While Vassar’s four-year housing plan is a central part of college life, it’s not always the best way to become accustomed to living on your own. With room and board paid in one lump sum, it’s easy to take for granted the costs of water, heat and electricity. And though room draw can be a pain, Vassar alums will attest that it’s far easier than sifting through dead ends on Craigslist.
For Lorena Lomeli ’15, it was worth the headache.
“I’ve dreamed of living in New York City since I was about 12 years old,” Lomeli, who grew up in Santa Barbara, Calif. wrote in an emailed statement. Last summer finally provided her with that opportunity when she interned at Magnet Media, a film production company.
Danielle Bukowski ’14 had been planning on living in the city for as long as she’d known she wanted to go into publishing. After graduation, she had a relatively smooth transition into living on her own. “My parents lived in Pennsylvania, so I moved back home after graduating and starting interviewing for jobs in NYC, and moved in once I got a job in July,” she wrote in an emailed statement.
The initial search process for housing for others can be the most difficult part of the transition. Evan Einstein ’14, who moved to New York City immediately following graduation to attend New York Medical College Einstein, agreed. He wasn’t even sure he was going to need housing until midway through the summer. “It was a mad rush because I was accepted off the waitlist in late July, and orientation was within two weeks of that.” Being able to live with his girlfriend from Vassar, Emily Denn ’14, who is attending Cardozo Law School in Manhattan, however, made the move a little less stressful. Einstein added that, in general, living with other people is an easy way to make things cheaper. “Splitting rent is a good way of reducing costs. The more roommates, the easier it usually gets,” he wrote.
Lomeli wasn’t as lucky when it came to finding Vassar roommates. “A couple of friends and I did some scoping on Craigslist day in and day out,” she wrote. “We had to go into the city a couple times to look at apartments and that got expensive really quickly. We decided that looking for whole apartments just wasn’t as easy and so we each ended up subletting rooms in different parts of town.”
She added, “I actually didn’t even know where I was going to be living until two days before I left Vassar. It was rough.”
Lomeli ended up living in Harlem with professional dancers she met through a Facebook page. It wasn’t what she had planned on, but she said it worked out in the end. Bukowski noted that having clear priorities can be helpful. “I highly recommend figuring out where you want to live in a city before you start seriously looking at apartments or it can be really daunting. What do you prioritize most: being in a cool area, having a large living space, having a short commute, living in a specific borough?” she wrote. Bukowski lives in an income-controlled building with two Vassar roommates in South Harlem bordering the Upper West Side.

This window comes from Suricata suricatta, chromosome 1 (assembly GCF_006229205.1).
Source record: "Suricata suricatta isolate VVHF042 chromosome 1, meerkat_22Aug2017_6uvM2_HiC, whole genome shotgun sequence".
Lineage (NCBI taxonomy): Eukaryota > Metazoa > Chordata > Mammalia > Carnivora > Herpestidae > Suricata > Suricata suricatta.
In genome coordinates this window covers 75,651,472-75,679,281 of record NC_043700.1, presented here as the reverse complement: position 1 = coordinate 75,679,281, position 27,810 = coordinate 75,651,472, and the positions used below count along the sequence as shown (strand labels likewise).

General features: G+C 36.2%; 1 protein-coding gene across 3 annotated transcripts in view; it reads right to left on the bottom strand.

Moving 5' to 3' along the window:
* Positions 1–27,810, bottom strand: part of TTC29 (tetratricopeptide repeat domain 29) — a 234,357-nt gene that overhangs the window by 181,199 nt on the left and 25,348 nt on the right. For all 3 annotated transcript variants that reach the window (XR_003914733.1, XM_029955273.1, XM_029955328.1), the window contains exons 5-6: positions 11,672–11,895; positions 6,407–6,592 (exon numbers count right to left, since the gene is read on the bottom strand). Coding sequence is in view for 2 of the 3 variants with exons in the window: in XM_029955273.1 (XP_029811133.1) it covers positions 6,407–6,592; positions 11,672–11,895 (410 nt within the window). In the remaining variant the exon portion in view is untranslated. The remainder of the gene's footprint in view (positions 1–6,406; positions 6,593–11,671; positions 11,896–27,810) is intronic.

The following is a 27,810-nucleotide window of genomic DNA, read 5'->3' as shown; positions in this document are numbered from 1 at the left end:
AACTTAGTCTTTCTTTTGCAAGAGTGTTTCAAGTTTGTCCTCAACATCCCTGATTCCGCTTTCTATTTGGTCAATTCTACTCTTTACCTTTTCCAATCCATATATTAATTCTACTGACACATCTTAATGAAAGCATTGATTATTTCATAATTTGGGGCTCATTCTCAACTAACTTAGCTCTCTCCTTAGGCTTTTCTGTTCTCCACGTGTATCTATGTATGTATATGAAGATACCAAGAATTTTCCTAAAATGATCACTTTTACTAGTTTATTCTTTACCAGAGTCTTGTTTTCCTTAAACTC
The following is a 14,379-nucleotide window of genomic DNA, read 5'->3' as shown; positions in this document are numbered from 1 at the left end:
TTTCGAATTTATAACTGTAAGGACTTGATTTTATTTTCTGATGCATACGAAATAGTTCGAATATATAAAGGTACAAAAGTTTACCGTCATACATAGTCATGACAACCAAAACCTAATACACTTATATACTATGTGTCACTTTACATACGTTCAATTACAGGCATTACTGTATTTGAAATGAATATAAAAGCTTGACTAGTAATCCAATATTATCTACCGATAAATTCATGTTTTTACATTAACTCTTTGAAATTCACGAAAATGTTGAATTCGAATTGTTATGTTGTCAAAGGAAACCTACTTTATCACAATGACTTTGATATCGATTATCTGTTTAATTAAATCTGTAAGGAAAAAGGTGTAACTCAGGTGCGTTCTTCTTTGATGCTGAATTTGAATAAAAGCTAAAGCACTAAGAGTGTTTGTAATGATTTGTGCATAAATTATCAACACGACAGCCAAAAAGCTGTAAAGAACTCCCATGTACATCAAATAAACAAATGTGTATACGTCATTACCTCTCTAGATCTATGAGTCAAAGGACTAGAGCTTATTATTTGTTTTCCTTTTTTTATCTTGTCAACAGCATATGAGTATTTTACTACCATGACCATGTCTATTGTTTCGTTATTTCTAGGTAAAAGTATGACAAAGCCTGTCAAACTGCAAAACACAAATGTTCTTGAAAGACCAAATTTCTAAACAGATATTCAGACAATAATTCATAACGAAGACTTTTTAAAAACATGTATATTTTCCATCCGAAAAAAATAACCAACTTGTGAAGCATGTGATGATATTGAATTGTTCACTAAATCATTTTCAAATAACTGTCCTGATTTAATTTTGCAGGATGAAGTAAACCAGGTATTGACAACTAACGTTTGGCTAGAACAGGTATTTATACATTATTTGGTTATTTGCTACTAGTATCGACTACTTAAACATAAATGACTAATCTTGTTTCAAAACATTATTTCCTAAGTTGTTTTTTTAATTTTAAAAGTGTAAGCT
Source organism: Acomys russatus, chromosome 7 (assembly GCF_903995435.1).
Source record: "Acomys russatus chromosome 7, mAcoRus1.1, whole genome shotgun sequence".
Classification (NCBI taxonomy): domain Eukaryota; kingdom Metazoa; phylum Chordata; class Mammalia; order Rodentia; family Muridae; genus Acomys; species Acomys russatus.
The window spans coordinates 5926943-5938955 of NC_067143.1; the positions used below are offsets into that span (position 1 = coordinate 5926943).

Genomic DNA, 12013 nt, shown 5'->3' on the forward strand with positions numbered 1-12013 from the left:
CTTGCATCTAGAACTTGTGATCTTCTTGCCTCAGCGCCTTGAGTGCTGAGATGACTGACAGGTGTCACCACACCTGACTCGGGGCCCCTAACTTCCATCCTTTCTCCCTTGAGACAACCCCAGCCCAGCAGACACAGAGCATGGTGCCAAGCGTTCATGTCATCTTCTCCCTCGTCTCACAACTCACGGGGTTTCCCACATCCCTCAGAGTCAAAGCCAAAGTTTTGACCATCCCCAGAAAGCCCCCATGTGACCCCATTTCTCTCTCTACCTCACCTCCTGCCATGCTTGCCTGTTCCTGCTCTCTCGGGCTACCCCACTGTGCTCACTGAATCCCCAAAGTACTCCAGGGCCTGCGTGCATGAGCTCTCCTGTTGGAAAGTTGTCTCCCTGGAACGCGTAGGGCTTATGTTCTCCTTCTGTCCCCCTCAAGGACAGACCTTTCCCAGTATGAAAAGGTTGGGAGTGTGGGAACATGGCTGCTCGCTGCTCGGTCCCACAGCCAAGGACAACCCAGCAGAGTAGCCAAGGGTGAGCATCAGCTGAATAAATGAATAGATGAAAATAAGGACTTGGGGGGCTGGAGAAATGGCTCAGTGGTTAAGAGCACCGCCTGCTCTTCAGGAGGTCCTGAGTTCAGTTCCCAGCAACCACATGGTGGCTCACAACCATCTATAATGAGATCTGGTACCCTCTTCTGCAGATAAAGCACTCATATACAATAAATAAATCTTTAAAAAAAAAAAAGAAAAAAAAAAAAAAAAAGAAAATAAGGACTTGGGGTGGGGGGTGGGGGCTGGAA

Living directly in the city was a better call than commuting, which could get expensive. Bukowski wrote, “Commuting isn’t actually that much cheaper in NYC, depending on where you live: I was commuting from my parents’ house for a few weeks, and they didn’t charge me for rent, but daily train tickets, a MetroCard, and food all added up to close to what I pay now to live here.” She added, “Commuting is also a painful time-suck, especially when you’re working entry-level hours. Living at Vassar could have worked but even then, commuting would have been pricey.”
Nonetheless, living in the city provides its own obstacles and there’s not always someone to show you the ropes. Lomeli wrote, “You don’t know much about signing leases or looking at neighborhoods, etc. Moving into the city was a crash course in all that, which was a somewhat scary if ultimately rewarding transition.”
She added, “Most college graduates have experience renting apartments, commuting distances to class/work, and handling their own apartment wear and tear, but if you live in the dorms and then senior housing you don’t gain those experiences until you move away.”
To make things easier, Einstein wrote, “If you live in NYC, you should adapt pretty quickly as there are many VC alums roaming around the city. Many of your friends will probably be there with you.”
Bukowski added, “All of the cheesy cliches are true—transitioning is hard but you will find a new home and a new safe space and a new group of people with which you want to surround yourself. I Skype with far-away friends regularly. But an unsung glory about living in a really awesome place with a Monday-Friday job? WEEKENDS. They’re not just for homework and VSA meetings anymore.”
Einstein had a few tips regarding housing as well: You can’t get away from the fact that the apartment search can be expensive and a bit hectic, but if there’s an available apartment in your budget, get it before anyone else does. “Also, try to be as transparent as you can with the person showing you the apartment. Drill them with questions and make sure they aren’t trying anything funny (like showing you an apartment that’s already taken, so that they can then show you another apartment that is more expensive),” he wrote.
Most of all, Einstein, Bukowski and Lomeli agreed, enjoy your time at Vassar before it’s over. ”I always felt excited for graduation, and post-Vassar life is good. But savor your time at Vassar,” Einstein wrote, “It’s a special place.” “Last summer was a test run to see if I could survive working two jobs, living on my own and balancing fun with that too,” Lomeli wrote. “I’m graduating in May and will have to do the whole process all over again, but now I know that I can.”